The bloc's new scrutiny of foreign financial contributions poses regulatory hurdles for Taiwanese investments in M&A and public tenders in the EU

EU flag

Trade secret litigation at the US International Trade Commission: A rising fence

The growing popularity of the ITC as a regulatory venue with global reach has implications for Taiwanese trade secret owners and investigation targets

construction scaffolding

Getting deals done despite the odds

M&A, debt finance and investment fund actors seek alternative routes to dealmaking in the face of a dim macroeconomic outlook

stock market graph

Taiwanese companies in a world of “clubs” and “fences”

The evolving trade and sanctions landscape reflects a new global regulatory paradigm


Major proposed changes to US antitrust rules present new hurdles

US antitrust agencies step up enforcement with proposed policy changes that create uncertainty and new regulatory burdens

train railroad

Foreign direct investment reviews increasingly impact cross-border deals

Continued emphasis on FDI around the world, particularly in the US and Europe, creates additional challenges for investors

6 min read

Foreign direct investment (FDI) regimes continue to grow in number and complexity around the world, and FDI has become a key global regulatory consideration that must be carefully understood, assessed and managed in cross-border M&A. FDI regimes are expansive and various, with different rules and timelines applying to each individual jurisdiction. To avoid surprises and ensure they are appropriately protected, Taiwanese businesses and investors should be attuned to FDI considerations, both in the United States and elsewhere, when contemplating transactions.

CFIUS becomes even more active

In the US, the Committee on Foreign Investment in the United States (CFIUS) review process is considered a key national security tool by the Biden administration. In turn, CFIUS is requiring more mitigation measures to address perceived national security concerns; evolving its practices, policies and regulations; heightening efforts to identify and review non-notified transactions; and emphasizing oversight and enforcement.

In 2022, CFIUS filings reached an all-time high—just above 2021's previous record—despite a notable year-on-year decrease in M&A. Most significantly, nearly one in four transactions submitted via a full notice resulted in mitigation measures—a substantial increase from prior years, and an indication that a well-resourced CFIUS is availing itself of wider latitude to address risks in transactions.

The most recent data also shows that CFIUS is becoming less efficient. One out of three short-form declarations in 2022 resulted in a request for a full notice—nearly double the rate of 2021. Additionally, there was a spike in notices requiring a second-stage investigation, with nearly 60 percent requiring the additional 45 days.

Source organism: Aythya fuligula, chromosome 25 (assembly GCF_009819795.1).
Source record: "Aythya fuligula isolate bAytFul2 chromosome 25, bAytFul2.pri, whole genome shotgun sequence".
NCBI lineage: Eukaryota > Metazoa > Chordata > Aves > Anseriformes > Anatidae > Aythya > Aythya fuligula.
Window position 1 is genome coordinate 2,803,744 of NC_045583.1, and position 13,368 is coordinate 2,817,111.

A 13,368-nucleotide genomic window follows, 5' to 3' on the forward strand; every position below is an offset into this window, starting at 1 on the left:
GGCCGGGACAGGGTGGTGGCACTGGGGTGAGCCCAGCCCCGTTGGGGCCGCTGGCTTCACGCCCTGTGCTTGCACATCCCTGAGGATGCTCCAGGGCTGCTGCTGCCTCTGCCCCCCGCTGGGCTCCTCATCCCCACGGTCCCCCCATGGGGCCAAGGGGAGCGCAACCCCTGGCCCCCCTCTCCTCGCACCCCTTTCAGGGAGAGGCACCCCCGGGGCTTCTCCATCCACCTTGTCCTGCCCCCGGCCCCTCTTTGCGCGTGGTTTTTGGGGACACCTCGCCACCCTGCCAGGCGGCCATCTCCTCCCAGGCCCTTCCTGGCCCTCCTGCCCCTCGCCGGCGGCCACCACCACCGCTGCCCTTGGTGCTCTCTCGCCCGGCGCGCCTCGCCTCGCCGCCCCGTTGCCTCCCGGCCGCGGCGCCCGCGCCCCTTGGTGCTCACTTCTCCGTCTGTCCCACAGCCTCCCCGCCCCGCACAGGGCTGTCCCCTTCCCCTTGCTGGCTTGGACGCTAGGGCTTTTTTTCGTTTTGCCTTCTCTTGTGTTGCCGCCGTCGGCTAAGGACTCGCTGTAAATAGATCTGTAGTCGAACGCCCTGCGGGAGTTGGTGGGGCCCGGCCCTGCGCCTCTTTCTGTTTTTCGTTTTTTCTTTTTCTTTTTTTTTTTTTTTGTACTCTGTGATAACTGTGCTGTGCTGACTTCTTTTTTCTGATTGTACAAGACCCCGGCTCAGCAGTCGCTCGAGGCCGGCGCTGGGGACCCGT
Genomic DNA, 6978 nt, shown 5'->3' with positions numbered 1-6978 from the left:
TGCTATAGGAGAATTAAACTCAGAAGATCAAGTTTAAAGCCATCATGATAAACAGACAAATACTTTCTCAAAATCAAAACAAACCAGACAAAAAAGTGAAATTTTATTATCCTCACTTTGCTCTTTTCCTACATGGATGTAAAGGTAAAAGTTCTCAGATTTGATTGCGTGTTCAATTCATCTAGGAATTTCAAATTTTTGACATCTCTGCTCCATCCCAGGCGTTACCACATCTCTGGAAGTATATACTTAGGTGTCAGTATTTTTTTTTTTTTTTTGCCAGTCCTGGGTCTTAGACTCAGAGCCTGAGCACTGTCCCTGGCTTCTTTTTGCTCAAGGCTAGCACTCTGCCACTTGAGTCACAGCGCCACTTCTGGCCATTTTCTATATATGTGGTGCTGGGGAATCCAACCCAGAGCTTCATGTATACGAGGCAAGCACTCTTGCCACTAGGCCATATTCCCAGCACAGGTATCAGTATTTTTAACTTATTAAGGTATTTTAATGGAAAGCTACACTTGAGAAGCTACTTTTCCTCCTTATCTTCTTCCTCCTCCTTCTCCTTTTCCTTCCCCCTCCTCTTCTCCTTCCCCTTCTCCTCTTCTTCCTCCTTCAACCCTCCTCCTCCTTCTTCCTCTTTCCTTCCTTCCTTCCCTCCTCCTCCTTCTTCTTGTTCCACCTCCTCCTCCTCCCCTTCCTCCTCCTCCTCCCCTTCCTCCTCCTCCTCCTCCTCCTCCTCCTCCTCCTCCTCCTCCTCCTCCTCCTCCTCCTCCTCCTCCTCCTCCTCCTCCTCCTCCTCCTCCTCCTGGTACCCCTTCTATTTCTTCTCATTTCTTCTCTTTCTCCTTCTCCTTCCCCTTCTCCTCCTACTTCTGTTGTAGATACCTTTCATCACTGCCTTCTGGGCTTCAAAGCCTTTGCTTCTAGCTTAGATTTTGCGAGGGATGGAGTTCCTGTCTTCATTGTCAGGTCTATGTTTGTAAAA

CFIUS is also increasing its focus on oversight, compliance and enforcement. Compliance monitoring has received a boost, and officials have emphasized enforcement as a priority, advising that two civil monetary penalties have already been issued in 2023, with more pending. This represents a break with CFIUS's past: Prior to 2023, the committee only announced two penalties. Though its review process is predominantly voluntary, CFIUS continues to search actively for non-notified transactions of interest and recently announced additional resources to identify transactions for potential review.

This year has also seen changes to CFIUS policy, the most significant of which reversed course on a long-accepted practice of parties using "springing rights" as a mechanism to close before the 30-day waiting period for mandatory filings by delaying any jurisdiction-triggering rights. This particularly impacts venture capital investments, where the timing of funding is often critical. CFIUS also updated its real estate regulations to include additional locations, which can also indicate potential "close proximity" concerns that can arise in investment transactions subject to CFIUS jurisdiction.

More changes are on the horizon, with new CFIUS regulations expected in the next year. CFIUS officials have said these updates will be aimed at improving the efficiency and effectiveness of reviews; updating penalty and enforcement authorities; sharpening and enhancing tools relating to non-notified transactions; and broadly ensuring tools and processes are best aligned to the current landscape.

The US government is also moving to launch new controls over outbound investment—the first of their kind. In August, President Joe Biden issued an executive order establishing a new "Outbound Investment Program" that will require prohibitions or notifications for certain US investments into China, or Chinese-owned or controlled entities, in three sectors: semiconductors and microelectronics; quantum information technologies; and artificial intelligence. Details will be set out in forthcoming regulations but could potentially impact activities by Taiwanese companies in relation to China.